At the onset of the pandemic, it was clear that regulations regarding labor law and social security would be greatly affected. Israel opted to deal with the widespread closure of workplaces by increasing and extending unemployment benefits. As the number of unemployed Israelis continued to rise, those of us working in the field were occupied with unprecedented challenges to labor law resulting from the crisis. From the outset, the Clinic collaborated with various organizations to ensure that workers’ rights were protected. In early April, the government passed emergency regulations eliminating the legal requirement for employers to obtain a permit prior to sending female employees under protection (e.g. during pregnancy, maternity leave, etc.) on furlough. We submitted an urgent petition to the Supreme Court on behalf of a group of organizations, demanding that the regulations be repealed; the petition argued that the process by which the regulations were passed were flawed, and that the regulations caused disproportionate harm to women. Following the petition’s submission, and prior to a hearing at the Supreme Court, the regulations were annulled.

The crisis also created increased challenges for foreign caregivers working with the elderly, due to severe movement limitations. Since there is an increased risk to the elderly, family members often placed severe restrictions on the movements of in-home caregivers. Although their fears may have been warranted, severe restrictions could result in infringements on human rights and workers’ rights (e.g. freedom of movement, loss of days off, etc.). The Clinic, in cooperation with the Clinic for the Rights of Holocaust Survivors and the Elderly, appealed to policy-makers to ensure that the rights of caregivers and the elderly people they support were protected.”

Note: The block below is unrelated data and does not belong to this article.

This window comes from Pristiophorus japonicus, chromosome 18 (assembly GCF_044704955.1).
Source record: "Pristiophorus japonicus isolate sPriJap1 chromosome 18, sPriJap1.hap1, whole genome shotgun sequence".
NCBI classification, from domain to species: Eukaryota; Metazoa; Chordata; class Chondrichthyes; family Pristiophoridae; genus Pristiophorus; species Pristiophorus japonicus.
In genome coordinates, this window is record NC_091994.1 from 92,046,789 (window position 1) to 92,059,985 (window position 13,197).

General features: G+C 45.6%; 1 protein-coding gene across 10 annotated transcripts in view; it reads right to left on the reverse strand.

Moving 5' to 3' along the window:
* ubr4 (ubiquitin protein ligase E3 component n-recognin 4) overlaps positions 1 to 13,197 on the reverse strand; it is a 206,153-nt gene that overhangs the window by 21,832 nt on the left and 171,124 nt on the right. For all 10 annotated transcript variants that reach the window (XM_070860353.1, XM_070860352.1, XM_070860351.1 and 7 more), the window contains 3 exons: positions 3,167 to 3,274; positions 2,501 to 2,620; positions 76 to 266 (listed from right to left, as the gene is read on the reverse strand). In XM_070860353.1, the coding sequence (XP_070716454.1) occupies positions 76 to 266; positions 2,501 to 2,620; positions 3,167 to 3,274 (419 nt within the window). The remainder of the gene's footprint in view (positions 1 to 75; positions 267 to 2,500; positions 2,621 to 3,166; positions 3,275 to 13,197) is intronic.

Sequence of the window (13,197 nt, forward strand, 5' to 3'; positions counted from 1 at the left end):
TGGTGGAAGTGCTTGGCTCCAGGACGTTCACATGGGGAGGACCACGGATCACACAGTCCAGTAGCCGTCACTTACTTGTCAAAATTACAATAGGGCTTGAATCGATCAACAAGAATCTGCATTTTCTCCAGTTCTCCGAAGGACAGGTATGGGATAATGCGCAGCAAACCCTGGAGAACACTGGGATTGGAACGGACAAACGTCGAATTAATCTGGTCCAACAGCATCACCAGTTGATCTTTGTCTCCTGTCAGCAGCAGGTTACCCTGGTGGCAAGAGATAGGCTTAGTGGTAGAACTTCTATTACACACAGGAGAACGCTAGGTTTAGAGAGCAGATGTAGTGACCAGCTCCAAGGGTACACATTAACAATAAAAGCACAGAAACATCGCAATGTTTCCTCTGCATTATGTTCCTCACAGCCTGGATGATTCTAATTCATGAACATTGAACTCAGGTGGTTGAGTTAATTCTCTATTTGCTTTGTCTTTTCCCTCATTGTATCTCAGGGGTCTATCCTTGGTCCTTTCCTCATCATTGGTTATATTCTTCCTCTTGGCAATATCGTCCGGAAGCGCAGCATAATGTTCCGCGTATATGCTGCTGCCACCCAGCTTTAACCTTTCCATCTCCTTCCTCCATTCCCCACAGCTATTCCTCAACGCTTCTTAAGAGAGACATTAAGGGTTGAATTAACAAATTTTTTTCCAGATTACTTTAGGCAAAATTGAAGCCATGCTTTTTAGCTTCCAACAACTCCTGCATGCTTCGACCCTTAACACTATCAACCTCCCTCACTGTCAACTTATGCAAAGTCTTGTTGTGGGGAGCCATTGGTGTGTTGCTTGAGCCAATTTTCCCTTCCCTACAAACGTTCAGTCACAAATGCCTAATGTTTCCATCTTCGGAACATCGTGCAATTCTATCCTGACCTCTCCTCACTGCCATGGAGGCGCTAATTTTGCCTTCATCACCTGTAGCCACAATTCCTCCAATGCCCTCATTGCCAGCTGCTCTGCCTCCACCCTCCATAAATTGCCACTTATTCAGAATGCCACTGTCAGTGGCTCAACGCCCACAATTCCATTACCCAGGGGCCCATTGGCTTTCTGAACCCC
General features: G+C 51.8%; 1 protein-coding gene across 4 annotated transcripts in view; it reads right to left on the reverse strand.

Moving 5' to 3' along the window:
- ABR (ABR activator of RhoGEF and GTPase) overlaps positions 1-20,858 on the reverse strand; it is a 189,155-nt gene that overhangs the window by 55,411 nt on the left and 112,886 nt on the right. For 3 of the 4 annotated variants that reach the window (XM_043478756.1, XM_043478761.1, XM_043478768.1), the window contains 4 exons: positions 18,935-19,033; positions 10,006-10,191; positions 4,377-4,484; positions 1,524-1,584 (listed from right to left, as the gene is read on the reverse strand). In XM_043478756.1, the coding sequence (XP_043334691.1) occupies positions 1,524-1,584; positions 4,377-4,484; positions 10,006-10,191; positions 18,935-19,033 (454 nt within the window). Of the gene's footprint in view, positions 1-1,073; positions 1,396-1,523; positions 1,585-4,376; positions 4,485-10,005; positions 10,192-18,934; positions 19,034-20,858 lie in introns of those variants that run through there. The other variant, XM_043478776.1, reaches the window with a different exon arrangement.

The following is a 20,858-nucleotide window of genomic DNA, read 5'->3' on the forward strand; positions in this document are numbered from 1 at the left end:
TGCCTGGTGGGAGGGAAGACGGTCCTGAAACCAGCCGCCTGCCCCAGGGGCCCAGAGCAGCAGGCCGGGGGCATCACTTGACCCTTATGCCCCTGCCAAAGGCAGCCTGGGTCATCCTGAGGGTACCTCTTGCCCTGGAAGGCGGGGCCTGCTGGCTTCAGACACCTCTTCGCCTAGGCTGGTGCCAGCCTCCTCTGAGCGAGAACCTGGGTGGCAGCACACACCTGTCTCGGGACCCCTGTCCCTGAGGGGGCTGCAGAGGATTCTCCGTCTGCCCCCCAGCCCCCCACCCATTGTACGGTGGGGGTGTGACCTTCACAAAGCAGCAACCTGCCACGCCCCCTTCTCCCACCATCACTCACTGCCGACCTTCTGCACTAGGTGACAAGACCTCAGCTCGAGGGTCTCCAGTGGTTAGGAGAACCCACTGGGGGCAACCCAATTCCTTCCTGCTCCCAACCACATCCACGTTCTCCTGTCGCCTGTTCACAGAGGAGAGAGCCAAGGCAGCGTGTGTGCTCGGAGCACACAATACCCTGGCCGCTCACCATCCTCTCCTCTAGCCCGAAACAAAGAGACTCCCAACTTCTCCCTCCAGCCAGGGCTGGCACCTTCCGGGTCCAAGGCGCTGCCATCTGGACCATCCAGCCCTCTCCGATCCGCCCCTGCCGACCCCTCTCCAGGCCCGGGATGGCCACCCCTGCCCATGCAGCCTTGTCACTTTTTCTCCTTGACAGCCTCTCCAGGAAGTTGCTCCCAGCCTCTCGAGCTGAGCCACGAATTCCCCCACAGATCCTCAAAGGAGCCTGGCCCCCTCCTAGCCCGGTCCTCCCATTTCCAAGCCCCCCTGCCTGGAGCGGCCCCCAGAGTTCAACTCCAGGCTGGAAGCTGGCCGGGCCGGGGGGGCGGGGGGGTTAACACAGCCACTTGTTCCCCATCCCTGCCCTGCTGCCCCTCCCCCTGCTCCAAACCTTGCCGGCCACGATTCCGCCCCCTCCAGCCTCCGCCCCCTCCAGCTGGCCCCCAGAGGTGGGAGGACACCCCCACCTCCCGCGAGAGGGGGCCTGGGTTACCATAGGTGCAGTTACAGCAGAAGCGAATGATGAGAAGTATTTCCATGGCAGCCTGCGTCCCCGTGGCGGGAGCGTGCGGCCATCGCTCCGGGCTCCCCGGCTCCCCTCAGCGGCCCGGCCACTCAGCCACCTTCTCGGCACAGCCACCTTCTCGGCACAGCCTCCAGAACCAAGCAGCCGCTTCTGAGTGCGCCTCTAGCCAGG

Dr. Eran Tzin and Adv. Amnon Keren

The Clinic for Environmental Justice and the Protection of Animal Rights

“At the beginning of the crisis, the Clinic offered support for animal welfare organizations and activists struggling with challenges arising from the imposed lockdown; the Clinic helped to map crucial issues, formulate strategies, and provided legal advice and representation, as needed. A key aspect of the Clinic’s activities was ensuring ongoing routine care of animals in various facilities (e.g. sanctuaries, shelters, etc.) since severe restrictions on activity and movement limited the possibility of providing them with food and vital veterinary care. The Clinic appealed to the Ministry of Health and other relevant parties, requesting that those caring for animals be exempted from emergency regulations, including in areas heavily affected by the virus. Furthermore, we requested that measures preventing harm to animals be an integral part of any national plan to deal with the crisis. Our efforts, in combination with public pressure, were successful and led to the requested policy changes. The Clinic also succeeded in canceling fines given to individuals while caring for animals, despite their compliance with emergency regulations. These are concerned and caring citizens who volunteered and used their own funds to care for animals, even though they faced financial difficulties due to the crisis.”

Featured image: Human Rights Clinic students and attorneys, Hicham Chabaita and Debby Tal Sadeh.

COVID-19, Tel Aviv University

Ontario and Western Canada